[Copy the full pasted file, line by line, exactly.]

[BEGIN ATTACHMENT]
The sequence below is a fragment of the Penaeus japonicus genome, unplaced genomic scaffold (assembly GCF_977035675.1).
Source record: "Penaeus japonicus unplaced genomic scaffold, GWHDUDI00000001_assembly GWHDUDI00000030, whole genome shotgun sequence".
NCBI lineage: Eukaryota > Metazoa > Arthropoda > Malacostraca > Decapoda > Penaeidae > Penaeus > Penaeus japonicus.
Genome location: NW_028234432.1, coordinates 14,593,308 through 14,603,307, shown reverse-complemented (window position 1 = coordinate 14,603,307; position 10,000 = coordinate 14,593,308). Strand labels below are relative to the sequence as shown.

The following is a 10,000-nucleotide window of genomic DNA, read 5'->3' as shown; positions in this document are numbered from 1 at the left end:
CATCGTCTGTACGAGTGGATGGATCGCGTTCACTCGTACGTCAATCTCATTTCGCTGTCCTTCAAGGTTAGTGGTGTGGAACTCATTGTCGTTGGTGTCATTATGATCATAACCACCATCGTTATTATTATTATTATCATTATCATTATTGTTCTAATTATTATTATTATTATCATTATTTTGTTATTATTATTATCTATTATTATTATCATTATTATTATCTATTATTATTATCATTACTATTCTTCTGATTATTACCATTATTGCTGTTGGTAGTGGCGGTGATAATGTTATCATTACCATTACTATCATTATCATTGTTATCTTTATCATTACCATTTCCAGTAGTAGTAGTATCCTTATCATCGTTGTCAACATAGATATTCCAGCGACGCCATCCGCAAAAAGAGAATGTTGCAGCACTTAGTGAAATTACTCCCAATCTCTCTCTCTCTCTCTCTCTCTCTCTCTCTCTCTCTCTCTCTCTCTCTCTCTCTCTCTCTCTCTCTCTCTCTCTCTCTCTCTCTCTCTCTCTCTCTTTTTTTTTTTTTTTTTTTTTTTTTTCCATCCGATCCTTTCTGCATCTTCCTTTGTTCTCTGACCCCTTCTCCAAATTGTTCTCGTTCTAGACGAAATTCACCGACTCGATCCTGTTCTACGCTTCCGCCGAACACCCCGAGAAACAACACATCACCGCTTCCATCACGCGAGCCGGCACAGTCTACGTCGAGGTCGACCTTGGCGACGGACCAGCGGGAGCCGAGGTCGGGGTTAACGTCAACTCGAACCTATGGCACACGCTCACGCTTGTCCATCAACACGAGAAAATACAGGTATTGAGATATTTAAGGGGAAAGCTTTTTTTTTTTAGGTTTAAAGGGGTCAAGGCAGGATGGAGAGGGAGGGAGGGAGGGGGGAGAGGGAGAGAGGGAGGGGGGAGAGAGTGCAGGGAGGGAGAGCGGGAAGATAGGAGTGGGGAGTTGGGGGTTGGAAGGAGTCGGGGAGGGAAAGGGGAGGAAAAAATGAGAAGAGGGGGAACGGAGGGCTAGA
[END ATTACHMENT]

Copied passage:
The sequence below is a fragment of the Penaeus japonicus genome, unplaced genomic scaffold (assembly GCF_977035675.1).
Source record: "Penaeus japonicus unplaced genomic scaffold, GWHDUDI00000001_assembly GWHDUDI00000030, whole genome shotgun sequence".
NCBI lineage: Eukaryota > Metazoa > Arthropoda > Malacostraca > Decapoda > Penaeidae > Penaeus > Penaeus japonicus.
Genome location: NW_028234432.1, coordinates 14,593,308 through 14,603,307, shown reverse-complemented (window position 1 = coordinate 14,603,307; position 10,000 = coordinate 14,593,308). Strand labels below are relative to the sequence as shown.

The following is a 10,000-nucleotide window of genomic DNA, read 5'->3' as shown; positions in this document are numbered from 1 at the left end:
CATCGTCTGTACGAGTGGATGGATCGCGTTCACTCGTACGTCAATCTCATTTCGCTGTCCTTCAAGGTTAGTGGTGTGGAACTCATTGTCGTTGGTGTCATTATGATCATAACCACCATCGTTATTATTATTATTATCATTATCATTATTGTTCTAATTATTATTATTATTATCATTATTTTGTTATTATTATTATCTATTATTATTATCATTATTATTATCTATTATTATTATCATTACTATTCTTCTGATTATTACCATTATTGCTGTTGGTAGTGGCGGTGATAATGTTATCATTACCATTACTATCATTATCATTGTTATCTTTATCATTACCATTTCCAGTAGTAGTAGTATCCTTATCATCGTTGTCAACATAGATATTCCAGCGACGCCATCCGCAAAAAGAGAATGTTGCAGCACTTAGTGAAATTACTCCCAATCTCTCTCTCTCTCTCTCTCTCTCTCTCTCTCTCTCTCTCTCTCTCTCTCTCTCTCTCTCTCTCTCTCTCTCTCTCTCTCTCTCTCTCTCTCTCTCTTTTTTTTTTTTTTTTTTTTTTTTTTCCATCCGATCCTTTCTGCATCTTCCTTTGTTCTCTGACCCCTTCTCCAAATTGTTCTCGTTCTAGACGAAATTCACCGACTCGATCCTGTTCTACGCTTCCGCCGAACACCCCGAGAAACAACACATCACCGCTTCCATCACGCGAGCCGGCACAGTCTACGTCGAGGTCGACCTTGGCGACGGACCAGCGGGAGCCGAGGTCGGGGTTAACGTCAACTCGAACCTATGGCACACGCTCACGCTTGTCCATCAACACGAGAAAATACAGGTATTGAGATATTTAAGGGGAAAGCTTTTTTTTTTTAGGTTTAAAGGGGTCAAGGCAGGATGGAGAGGGAGGGAGGGAGGGGGGAGAGGGAGAGAGGGAGGGGGGAGAGAGTGCAGGGAGGGAGAGCGGGAAGATAGGAGTGGGGAGTTGGGGGTTGGAAGGAGTCGGGGAGGGAAAGGGGAGGAAAAAATGAGAAGAGGGGGAACGGAGGGCTAGA